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Editorial: Naomi Osaka's achievement raises expectations for growth as tennis player

Naomi Osaka won the women's singles final of the U.S. Open tennis championships, becoming the first Japanese player to ever clinch the title in a Grand Slam singles event, jumping to the zenith of the international tennis world in one step and making Japanese sports history.

Many spectators apparently hoped to see Serena Williams of the United States, who came back from giving birth to a daughter, take the final. Osaka was on hostile ground, but overwhelmed her opponent, who has been her role model since she was a little girl.

As Williams began to lag behind Osaka following her repeated complaints to the umpire, many spectators began to boo in support of Williams. Despite these unusual circumstances, Osaka maintained her cool and kept focused on the match.

She made a moving speech at the awarding ceremony, too. Osaka showed consideration for fans that had cheered for Williams, and thanked them for watching the match. She also gave her thanks to her opponent for playing with her. These remarks showed her straightforward and unassuming personality.

Born in the city of Osaka in western Japan to an American father of Haitian descent and a Japanese mother, Osaka, who stands at 180 centimeters tall, hits fast serves and powerful shots that her predecessors in the Japanese tennis community lacked.

She overcame psychological hiccups with the help of her German coach. Osaka has learned to be patient. By learning to control the power on which she depends, Osaka is now able to unleash her abilities at exactly the right moment. Her latest victory came in part because she was able to establish trust with her coach in such a short period of time.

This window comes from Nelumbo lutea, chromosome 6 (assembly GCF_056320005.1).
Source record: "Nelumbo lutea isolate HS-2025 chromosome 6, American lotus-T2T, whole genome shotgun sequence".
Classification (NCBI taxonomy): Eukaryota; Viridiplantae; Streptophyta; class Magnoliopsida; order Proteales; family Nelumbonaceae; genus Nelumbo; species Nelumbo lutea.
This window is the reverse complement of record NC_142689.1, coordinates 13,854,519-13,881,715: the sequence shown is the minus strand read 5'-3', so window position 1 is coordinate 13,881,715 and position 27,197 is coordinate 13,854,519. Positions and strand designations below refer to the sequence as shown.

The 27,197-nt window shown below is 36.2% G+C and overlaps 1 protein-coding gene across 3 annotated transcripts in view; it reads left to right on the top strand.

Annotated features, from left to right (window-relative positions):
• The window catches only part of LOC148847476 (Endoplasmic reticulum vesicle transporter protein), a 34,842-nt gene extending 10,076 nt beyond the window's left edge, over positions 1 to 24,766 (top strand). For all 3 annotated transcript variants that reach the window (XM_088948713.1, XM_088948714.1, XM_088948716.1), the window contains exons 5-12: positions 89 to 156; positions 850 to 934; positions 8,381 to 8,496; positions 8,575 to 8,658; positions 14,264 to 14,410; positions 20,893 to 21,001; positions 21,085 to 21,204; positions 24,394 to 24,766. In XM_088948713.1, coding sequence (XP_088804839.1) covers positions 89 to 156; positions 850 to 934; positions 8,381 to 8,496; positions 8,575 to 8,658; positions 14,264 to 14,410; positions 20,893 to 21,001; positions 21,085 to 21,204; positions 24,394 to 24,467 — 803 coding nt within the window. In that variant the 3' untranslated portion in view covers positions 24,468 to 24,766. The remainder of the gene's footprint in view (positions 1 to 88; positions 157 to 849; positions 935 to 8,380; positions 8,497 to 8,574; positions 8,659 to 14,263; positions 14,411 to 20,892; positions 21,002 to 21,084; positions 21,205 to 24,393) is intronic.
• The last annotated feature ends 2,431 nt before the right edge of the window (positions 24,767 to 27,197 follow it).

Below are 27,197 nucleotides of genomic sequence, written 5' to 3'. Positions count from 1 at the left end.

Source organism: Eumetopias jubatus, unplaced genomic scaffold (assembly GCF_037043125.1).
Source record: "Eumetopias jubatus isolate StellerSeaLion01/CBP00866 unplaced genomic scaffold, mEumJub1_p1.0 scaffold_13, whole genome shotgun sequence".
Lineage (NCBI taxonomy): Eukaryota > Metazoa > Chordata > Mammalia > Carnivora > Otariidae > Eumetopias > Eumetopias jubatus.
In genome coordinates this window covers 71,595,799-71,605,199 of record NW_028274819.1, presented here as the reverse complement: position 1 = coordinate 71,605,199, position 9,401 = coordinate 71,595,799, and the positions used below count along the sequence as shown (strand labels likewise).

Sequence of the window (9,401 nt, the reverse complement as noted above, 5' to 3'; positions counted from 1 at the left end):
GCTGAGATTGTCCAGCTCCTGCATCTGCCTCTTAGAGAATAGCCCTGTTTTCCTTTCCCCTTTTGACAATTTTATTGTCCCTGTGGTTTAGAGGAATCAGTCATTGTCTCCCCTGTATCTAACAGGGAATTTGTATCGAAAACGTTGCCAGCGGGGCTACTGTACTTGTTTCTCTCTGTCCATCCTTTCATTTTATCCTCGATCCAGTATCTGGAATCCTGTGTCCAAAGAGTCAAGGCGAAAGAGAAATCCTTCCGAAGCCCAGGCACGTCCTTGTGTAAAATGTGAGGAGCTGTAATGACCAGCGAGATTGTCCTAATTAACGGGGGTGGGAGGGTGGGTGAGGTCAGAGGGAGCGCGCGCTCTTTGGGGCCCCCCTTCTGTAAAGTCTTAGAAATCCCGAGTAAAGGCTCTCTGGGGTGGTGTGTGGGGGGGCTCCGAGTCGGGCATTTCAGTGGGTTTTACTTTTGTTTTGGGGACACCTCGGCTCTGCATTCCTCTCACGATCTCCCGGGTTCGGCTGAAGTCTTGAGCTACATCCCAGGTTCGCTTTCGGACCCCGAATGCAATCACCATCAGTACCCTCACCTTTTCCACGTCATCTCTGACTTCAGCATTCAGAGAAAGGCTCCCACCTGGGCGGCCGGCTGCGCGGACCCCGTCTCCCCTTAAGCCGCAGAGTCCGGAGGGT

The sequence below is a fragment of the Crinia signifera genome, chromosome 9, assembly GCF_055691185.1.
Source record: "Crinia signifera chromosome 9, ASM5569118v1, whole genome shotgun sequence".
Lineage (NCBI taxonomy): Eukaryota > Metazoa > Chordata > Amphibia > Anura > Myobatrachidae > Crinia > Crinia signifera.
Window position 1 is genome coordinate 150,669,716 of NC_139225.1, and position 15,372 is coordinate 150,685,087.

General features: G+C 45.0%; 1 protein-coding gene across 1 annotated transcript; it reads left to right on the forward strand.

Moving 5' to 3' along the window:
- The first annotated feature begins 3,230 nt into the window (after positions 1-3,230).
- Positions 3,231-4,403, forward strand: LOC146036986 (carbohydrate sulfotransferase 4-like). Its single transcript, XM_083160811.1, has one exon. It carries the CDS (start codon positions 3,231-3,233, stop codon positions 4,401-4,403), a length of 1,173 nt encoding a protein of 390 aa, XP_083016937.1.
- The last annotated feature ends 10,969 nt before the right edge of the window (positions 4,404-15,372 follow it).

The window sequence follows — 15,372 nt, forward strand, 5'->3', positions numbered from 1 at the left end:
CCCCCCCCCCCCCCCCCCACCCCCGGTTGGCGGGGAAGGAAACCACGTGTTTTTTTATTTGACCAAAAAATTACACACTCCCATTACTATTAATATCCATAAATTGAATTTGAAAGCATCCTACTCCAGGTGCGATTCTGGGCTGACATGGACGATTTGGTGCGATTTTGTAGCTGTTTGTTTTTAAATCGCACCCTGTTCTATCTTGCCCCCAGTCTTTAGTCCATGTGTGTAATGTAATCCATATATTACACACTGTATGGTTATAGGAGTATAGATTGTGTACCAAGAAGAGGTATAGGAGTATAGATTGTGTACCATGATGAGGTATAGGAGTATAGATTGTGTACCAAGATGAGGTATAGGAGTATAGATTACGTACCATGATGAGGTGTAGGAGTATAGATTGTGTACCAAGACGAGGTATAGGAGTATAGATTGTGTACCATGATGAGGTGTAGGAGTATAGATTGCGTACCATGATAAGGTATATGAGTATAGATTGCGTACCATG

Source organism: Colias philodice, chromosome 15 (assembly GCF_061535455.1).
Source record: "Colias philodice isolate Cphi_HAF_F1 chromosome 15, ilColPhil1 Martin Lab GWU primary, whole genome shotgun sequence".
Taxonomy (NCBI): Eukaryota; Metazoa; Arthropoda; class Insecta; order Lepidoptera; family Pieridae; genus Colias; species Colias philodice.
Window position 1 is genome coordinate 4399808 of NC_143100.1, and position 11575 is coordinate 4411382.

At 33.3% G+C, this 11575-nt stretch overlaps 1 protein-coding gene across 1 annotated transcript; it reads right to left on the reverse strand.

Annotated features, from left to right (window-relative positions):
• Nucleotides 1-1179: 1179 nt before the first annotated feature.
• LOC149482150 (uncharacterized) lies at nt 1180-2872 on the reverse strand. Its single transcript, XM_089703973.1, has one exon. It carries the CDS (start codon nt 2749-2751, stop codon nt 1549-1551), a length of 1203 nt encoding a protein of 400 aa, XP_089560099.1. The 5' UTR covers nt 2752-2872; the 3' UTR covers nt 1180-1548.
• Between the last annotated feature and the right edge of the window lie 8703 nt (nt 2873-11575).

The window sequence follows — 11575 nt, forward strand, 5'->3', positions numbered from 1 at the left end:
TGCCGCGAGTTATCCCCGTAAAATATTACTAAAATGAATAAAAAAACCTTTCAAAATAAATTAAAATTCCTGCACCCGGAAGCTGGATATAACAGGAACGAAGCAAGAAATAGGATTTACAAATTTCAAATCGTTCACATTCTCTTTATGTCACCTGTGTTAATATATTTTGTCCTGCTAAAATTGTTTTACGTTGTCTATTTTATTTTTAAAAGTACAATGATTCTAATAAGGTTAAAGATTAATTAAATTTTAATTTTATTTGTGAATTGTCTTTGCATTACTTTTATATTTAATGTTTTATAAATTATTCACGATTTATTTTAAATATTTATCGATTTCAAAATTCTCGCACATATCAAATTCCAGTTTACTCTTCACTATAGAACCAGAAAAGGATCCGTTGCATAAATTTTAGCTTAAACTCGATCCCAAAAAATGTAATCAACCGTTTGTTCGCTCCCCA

Osaka's excellent performance also made many people think about what it means to be Japanese.

Osaka moved to the United States when she was 3 years old, and is a dual citizen of Japan and the U.S. She can understand Japanese to some degree, but has difficulty speaking. Nevertheless, she chose to play for Japan, saying her heart is closer to the country.

During the U.S. Open, when she was asked by foreign media outlets about her identity, Osaka spoke fondly of Japan, saying she grew up around Japanese culture. Osaka offers a new image of a Japanese person who transcends characterization by language or ethnicity.

She has indicated her aspiration to join the 2020 Tokyo Olympics as a member of the Japanese national team. At just 20 years old, Osaka has the potential to become stronger and grow even further.

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